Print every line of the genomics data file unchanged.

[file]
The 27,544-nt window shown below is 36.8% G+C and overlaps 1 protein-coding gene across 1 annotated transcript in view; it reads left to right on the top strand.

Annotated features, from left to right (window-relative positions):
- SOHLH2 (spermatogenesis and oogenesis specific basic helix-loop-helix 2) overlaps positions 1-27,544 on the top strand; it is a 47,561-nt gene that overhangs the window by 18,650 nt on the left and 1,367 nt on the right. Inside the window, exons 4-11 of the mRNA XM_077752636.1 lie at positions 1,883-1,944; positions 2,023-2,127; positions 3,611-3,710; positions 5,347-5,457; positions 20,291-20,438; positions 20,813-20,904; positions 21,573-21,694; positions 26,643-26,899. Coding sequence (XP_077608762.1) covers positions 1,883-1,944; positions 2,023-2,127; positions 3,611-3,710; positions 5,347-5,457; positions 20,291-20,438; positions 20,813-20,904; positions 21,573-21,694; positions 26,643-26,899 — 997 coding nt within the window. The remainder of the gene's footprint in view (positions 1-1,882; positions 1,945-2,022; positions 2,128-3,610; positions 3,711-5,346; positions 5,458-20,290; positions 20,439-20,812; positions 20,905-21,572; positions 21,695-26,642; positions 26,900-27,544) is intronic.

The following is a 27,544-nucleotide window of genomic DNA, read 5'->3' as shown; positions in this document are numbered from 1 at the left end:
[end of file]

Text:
The 27,544-nt window shown below is 36.8% G+C and overlaps 1 protein-coding gene across 1 annotated transcript in view; it reads left to right on the top strand.

Annotated features, from left to right (window-relative positions):
- SOHLH2 (spermatogenesis and oogenesis specific basic helix-loop-helix 2) overlaps positions 1-27,544 on the top strand; it is a 47,561-nt gene that overhangs the window by 18,650 nt on the left and 1,367 nt on the right. Inside the window, exons 4-11 of the mRNA XM_077752636.1 lie at positions 1,883-1,944; positions 2,023-2,127; positions 3,611-3,710; positions 5,347-5,457; positions 20,291-20,438; positions 20,813-20,904; positions 21,573-21,694; positions 26,643-26,899. Coding sequence (XP_077608762.1) covers positions 1,883-1,944; positions 2,023-2,127; positions 3,611-3,710; positions 5,347-5,457; positions 20,291-20,438; positions 20,813-20,904; positions 21,573-21,694; positions 26,643-26,899 — 997 coding nt within the window. The remainder of the gene's footprint in view (positions 1-1,882; positions 1,945-2,022; positions 2,128-3,610; positions 3,711-5,346; positions 5,458-20,290; positions 20,439-20,812; positions 20,905-21,572; positions 21,695-26,642; positions 26,900-27,544) is intronic.

The following is a 27,544-nucleotide window of genomic DNA, read 5'->3' as shown; positions in this document are numbered from 1 at the left end: